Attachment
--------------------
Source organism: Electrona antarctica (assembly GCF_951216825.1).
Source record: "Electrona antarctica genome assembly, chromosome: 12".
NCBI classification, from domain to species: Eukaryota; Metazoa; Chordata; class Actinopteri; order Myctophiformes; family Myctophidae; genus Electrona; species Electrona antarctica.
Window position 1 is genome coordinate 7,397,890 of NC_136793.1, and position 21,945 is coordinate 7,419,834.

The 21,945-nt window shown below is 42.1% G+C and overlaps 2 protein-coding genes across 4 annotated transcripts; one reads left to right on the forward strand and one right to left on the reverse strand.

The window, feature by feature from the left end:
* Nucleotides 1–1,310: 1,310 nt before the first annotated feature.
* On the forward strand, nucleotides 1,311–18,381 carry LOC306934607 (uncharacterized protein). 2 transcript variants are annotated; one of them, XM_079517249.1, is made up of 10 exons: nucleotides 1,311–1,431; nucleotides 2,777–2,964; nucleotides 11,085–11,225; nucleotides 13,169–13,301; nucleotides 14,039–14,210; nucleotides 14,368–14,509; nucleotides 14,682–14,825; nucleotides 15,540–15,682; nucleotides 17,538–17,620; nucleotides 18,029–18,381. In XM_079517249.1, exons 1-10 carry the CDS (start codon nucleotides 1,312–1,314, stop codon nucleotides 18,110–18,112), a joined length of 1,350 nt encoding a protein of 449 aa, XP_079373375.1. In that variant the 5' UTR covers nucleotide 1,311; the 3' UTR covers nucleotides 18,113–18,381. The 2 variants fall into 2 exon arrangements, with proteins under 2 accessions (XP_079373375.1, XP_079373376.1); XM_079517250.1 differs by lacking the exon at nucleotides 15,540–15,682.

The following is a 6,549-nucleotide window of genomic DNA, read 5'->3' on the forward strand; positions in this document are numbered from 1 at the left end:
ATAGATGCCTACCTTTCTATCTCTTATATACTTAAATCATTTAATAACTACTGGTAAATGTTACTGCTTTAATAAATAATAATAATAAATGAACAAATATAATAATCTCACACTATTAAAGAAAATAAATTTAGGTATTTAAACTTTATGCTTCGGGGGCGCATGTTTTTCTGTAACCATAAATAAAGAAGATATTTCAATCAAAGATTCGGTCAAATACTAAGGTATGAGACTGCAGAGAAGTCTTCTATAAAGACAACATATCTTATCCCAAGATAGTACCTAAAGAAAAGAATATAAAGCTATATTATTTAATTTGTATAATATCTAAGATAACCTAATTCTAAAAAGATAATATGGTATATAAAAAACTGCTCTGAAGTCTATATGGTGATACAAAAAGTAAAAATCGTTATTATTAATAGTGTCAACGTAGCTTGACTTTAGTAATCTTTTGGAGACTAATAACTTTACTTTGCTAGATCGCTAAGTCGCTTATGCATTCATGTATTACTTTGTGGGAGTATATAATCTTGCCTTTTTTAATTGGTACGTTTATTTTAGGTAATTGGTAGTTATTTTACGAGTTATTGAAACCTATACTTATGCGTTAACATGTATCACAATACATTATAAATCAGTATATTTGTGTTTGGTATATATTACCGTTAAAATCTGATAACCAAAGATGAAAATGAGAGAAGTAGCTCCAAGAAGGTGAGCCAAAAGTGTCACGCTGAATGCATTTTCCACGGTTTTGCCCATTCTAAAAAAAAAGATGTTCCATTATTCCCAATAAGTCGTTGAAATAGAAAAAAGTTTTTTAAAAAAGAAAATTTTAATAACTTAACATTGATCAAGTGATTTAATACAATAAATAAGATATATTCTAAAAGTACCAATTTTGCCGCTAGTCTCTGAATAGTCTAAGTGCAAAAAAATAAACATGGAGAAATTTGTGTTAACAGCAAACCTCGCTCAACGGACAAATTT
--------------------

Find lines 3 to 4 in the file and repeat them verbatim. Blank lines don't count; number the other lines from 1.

NCBI classification, from domain to species: Eukaryota; Metazoa; Chordata; class Actinopteri; order Myctophiformes; family Myctophidae; genus Electrona; species Electrona antarctica.
Window position 1 is genome coordinate 7,397,890 of NC_136793.1, and position 21,945 is coordinate 7,419,834.